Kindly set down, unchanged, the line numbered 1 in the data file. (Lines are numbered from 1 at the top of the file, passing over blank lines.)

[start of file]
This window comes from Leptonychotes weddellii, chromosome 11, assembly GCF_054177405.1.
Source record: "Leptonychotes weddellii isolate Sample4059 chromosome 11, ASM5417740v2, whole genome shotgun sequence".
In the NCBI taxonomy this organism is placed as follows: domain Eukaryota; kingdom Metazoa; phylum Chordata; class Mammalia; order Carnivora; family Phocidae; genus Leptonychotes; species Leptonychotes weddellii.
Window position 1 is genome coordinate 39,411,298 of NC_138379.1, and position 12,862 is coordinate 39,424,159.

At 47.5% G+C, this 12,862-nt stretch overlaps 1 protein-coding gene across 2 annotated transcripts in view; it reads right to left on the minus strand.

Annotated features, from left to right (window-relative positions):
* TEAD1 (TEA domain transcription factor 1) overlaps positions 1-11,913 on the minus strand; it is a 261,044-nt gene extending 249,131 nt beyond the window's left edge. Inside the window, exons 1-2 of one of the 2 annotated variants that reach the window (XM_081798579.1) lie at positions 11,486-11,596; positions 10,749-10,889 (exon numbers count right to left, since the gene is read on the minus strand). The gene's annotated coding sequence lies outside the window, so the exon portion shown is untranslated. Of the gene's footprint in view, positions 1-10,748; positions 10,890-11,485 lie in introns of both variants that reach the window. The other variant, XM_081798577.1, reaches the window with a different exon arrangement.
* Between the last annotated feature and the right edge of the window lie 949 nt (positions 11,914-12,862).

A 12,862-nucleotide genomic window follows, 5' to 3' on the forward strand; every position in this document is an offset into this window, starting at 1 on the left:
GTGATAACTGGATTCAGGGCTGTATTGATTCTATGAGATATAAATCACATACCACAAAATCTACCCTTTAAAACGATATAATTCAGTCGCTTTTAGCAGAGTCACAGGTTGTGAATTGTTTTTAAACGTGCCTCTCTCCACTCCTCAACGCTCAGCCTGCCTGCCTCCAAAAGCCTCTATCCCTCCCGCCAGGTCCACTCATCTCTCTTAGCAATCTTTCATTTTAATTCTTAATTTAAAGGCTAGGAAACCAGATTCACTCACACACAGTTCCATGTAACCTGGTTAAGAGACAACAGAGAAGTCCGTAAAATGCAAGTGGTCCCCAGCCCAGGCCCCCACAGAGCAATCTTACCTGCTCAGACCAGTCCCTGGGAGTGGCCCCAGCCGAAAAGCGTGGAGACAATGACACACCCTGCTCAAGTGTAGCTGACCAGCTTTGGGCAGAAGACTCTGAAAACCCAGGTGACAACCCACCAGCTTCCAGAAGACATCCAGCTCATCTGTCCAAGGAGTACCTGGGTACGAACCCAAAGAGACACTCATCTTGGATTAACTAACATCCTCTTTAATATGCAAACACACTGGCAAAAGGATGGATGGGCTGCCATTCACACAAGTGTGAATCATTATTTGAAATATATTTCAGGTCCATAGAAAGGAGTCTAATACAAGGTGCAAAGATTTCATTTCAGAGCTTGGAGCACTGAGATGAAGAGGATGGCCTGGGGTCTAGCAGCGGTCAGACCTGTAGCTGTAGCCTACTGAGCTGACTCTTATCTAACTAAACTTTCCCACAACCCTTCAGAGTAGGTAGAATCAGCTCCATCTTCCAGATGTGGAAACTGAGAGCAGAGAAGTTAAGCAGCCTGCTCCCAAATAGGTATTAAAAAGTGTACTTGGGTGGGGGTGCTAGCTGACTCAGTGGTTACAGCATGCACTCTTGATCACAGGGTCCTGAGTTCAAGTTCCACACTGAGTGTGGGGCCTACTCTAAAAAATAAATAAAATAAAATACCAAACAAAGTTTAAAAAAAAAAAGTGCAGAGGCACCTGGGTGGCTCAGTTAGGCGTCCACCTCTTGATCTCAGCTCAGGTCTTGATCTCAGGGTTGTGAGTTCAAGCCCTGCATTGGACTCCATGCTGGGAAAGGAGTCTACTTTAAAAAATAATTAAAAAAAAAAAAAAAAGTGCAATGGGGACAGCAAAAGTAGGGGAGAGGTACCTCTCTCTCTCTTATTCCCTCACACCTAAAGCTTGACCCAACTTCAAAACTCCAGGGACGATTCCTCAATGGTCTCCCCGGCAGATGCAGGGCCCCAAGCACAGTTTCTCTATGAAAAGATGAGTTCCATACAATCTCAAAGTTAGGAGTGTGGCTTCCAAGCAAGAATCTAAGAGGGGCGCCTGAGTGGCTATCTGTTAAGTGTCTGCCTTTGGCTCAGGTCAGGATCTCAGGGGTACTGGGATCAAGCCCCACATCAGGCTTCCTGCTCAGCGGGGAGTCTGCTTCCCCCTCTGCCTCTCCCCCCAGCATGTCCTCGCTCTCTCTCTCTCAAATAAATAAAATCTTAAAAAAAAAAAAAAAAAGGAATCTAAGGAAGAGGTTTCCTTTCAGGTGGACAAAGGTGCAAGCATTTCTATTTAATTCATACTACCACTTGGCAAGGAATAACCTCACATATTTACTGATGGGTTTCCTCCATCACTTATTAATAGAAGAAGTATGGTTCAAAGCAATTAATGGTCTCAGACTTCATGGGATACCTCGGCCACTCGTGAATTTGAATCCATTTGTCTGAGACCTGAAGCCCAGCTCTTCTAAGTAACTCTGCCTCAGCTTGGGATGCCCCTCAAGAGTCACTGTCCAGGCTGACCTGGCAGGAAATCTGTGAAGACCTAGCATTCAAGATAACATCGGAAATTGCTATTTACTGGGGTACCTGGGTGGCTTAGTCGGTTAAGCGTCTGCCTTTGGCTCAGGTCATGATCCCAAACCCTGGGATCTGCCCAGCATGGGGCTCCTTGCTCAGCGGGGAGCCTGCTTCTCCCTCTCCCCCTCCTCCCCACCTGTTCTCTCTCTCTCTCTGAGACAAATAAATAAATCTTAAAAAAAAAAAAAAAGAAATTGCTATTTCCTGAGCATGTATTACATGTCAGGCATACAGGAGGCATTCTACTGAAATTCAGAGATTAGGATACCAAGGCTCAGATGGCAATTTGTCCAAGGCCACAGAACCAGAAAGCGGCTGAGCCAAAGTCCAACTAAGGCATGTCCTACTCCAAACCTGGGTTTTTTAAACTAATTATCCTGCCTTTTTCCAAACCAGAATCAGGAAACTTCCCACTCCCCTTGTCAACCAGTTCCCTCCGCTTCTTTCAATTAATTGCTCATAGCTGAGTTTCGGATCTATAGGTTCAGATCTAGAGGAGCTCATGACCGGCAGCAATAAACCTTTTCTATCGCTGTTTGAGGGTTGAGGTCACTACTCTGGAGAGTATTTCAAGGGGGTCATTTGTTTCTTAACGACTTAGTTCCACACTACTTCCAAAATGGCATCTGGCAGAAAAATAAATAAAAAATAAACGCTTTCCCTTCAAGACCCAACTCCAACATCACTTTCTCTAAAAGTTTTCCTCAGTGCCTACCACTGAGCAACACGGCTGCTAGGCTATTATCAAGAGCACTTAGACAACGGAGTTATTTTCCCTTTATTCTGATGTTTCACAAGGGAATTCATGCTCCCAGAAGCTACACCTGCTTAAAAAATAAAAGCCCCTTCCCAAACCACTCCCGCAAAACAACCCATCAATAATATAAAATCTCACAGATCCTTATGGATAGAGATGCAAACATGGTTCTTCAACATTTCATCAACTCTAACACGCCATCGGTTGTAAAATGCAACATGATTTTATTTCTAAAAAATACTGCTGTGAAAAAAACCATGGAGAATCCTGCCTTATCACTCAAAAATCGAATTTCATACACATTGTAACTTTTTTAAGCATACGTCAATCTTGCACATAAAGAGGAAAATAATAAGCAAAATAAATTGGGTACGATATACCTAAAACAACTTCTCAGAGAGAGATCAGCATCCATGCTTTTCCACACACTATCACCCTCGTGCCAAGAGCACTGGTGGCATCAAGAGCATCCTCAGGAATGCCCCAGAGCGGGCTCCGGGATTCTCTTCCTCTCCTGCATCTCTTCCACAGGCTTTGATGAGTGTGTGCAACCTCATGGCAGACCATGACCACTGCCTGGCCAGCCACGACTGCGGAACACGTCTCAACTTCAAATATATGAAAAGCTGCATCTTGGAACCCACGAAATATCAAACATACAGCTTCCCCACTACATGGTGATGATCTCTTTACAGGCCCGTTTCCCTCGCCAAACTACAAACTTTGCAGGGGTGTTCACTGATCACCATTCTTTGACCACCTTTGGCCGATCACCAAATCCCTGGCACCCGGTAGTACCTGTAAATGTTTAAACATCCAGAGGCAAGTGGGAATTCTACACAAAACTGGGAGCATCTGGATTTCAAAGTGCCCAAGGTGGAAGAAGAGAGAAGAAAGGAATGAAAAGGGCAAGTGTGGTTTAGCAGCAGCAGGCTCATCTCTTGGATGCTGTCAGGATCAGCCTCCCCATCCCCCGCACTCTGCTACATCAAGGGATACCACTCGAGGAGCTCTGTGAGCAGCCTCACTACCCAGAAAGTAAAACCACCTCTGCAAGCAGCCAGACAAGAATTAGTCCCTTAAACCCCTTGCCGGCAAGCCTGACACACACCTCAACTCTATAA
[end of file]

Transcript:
This window comes from Leptonychotes weddellii, chromosome 11, assembly GCF_054177405.1.